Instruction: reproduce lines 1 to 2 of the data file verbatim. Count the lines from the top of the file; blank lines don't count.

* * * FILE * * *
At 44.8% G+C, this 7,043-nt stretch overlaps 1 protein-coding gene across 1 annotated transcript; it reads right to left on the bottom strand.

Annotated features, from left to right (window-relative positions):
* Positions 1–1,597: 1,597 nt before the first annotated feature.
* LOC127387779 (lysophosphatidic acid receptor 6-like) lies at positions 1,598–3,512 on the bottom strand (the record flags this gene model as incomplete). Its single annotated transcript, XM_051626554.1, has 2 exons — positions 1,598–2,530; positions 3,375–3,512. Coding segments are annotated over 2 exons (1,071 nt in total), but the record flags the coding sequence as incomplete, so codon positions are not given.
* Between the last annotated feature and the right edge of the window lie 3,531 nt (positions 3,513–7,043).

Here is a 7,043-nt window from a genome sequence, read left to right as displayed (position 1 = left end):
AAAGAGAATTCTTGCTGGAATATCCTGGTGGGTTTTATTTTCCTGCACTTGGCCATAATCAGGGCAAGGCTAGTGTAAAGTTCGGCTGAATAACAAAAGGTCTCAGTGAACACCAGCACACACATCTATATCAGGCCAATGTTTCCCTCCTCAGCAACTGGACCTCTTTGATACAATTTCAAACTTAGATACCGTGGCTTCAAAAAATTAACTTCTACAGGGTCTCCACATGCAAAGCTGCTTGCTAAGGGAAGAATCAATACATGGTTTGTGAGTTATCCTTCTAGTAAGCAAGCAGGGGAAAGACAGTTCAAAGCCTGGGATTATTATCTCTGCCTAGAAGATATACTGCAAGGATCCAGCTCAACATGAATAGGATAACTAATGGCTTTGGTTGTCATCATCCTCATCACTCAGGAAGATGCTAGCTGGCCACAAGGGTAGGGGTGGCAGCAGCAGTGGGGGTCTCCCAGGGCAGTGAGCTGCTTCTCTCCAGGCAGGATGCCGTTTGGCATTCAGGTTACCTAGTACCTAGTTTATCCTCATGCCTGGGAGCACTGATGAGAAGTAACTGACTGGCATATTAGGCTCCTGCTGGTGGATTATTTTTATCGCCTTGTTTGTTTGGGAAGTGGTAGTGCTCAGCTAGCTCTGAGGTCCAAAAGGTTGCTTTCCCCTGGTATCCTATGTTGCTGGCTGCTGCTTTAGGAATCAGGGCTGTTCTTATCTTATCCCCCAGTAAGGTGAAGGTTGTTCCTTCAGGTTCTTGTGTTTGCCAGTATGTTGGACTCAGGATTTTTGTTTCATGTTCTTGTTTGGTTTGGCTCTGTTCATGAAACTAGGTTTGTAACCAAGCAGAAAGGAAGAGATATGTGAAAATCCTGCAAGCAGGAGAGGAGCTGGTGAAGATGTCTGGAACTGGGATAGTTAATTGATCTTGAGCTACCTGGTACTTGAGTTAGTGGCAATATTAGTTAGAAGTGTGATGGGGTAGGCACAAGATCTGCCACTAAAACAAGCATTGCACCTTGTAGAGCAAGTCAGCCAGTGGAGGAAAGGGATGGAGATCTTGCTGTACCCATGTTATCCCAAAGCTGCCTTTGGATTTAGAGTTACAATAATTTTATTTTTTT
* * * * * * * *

At 44.8% G+C, this 7,043-nt stretch overlaps 1 protein-coding gene across 1 annotated transcript; it reads right to left on the bottom strand.

Annotated features, from left to right (window-relative positions):